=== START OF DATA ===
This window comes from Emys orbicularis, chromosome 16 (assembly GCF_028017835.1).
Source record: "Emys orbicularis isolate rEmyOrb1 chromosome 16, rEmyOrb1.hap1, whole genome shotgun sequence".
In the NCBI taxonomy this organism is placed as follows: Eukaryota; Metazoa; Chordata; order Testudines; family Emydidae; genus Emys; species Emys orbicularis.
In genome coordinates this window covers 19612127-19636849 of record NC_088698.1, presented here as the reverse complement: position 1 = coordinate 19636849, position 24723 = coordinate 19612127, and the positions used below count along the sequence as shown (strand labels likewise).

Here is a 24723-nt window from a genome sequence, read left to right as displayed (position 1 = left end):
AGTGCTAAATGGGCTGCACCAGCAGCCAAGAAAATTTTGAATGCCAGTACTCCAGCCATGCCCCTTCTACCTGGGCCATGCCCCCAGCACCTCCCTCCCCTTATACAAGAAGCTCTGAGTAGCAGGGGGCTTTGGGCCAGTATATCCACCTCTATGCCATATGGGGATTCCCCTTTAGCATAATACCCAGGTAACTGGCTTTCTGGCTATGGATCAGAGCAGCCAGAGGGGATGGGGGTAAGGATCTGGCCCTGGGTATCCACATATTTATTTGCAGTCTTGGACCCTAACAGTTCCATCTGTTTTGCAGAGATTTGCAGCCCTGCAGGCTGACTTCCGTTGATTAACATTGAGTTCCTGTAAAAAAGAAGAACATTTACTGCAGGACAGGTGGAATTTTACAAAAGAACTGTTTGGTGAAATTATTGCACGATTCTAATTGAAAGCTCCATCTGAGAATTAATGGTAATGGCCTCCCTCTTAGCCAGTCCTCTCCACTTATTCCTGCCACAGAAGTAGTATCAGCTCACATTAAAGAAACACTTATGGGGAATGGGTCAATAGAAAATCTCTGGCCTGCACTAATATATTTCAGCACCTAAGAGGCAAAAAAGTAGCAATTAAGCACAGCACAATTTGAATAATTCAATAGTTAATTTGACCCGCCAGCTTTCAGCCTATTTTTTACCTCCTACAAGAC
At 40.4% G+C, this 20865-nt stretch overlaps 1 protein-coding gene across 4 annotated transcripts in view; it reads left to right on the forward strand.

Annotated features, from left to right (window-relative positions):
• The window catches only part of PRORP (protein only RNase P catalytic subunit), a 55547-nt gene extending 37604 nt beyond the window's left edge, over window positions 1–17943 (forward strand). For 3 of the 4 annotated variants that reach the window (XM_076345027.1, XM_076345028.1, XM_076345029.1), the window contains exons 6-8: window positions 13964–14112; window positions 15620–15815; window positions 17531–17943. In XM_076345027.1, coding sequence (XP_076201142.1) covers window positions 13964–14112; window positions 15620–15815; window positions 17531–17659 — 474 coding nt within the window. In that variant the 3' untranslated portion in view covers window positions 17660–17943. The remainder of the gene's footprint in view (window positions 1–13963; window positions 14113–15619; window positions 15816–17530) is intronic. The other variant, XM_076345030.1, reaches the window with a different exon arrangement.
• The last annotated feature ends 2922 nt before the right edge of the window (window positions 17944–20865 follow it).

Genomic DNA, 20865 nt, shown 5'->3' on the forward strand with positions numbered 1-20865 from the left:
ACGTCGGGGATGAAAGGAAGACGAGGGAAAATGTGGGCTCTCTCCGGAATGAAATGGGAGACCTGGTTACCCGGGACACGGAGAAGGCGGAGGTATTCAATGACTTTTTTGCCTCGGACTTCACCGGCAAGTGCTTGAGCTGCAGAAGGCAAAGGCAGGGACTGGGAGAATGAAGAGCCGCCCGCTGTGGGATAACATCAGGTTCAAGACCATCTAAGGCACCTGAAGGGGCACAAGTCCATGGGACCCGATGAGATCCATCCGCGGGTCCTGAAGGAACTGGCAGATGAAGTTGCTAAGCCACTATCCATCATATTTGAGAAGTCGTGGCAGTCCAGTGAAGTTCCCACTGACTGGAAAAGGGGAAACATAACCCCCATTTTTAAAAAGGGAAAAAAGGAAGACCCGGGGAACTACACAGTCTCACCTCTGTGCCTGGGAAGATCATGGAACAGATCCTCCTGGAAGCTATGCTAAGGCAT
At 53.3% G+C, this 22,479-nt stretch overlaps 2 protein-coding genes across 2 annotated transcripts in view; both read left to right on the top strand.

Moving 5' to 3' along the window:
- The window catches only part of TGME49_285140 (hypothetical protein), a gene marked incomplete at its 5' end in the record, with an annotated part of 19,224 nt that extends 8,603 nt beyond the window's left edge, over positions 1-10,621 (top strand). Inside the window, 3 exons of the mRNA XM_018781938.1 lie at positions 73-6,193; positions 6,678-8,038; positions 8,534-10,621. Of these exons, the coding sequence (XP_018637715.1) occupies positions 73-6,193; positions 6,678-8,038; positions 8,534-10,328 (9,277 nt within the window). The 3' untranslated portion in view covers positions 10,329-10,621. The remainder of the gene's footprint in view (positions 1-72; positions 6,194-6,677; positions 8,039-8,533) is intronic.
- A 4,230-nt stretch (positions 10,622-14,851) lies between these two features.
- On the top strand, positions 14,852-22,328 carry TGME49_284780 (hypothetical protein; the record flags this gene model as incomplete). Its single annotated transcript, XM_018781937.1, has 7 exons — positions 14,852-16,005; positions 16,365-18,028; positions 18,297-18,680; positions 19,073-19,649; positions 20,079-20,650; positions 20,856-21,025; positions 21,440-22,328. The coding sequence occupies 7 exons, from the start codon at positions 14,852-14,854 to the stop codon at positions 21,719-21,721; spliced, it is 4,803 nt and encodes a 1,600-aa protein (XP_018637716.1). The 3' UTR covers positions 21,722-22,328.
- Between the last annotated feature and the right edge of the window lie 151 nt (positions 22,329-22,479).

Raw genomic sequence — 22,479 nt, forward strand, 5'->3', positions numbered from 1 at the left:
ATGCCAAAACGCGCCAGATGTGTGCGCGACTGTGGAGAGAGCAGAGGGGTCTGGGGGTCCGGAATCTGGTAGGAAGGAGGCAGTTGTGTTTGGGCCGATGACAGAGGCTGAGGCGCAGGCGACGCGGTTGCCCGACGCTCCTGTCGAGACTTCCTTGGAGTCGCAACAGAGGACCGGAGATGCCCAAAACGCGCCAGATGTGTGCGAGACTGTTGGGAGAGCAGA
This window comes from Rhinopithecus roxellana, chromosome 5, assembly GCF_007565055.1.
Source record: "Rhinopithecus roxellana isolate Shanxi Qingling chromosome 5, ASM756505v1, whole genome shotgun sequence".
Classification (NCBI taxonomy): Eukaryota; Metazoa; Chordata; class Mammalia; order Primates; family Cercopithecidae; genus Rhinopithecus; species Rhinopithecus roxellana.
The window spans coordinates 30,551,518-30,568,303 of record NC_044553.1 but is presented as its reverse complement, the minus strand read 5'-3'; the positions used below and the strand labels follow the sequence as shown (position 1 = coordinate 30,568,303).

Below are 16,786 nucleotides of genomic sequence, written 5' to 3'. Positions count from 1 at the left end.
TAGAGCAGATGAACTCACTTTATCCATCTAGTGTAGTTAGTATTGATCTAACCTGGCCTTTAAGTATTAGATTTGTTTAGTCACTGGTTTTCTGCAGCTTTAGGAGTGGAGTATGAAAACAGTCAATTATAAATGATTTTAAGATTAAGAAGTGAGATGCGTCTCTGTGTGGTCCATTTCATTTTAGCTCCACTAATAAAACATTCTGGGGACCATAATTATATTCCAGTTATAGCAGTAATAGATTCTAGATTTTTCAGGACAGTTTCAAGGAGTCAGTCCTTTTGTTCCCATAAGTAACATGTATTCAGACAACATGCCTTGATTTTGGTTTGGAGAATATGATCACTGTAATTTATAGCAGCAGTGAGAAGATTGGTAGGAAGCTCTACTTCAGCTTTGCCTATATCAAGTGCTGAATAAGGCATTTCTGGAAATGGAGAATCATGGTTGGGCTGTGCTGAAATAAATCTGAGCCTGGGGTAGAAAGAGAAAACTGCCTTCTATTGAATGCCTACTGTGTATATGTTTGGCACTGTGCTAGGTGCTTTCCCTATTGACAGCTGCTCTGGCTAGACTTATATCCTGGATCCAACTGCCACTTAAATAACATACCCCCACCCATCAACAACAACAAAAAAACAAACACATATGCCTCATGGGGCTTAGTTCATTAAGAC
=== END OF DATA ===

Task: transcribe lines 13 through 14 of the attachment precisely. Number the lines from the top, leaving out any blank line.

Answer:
At 53.3% G+C, this 22,479-nt stretch overlaps 2 protein-coding genes across 2 annotated transcripts in view; both read left to right on the top strand.

Moving 5' to 3' along the window: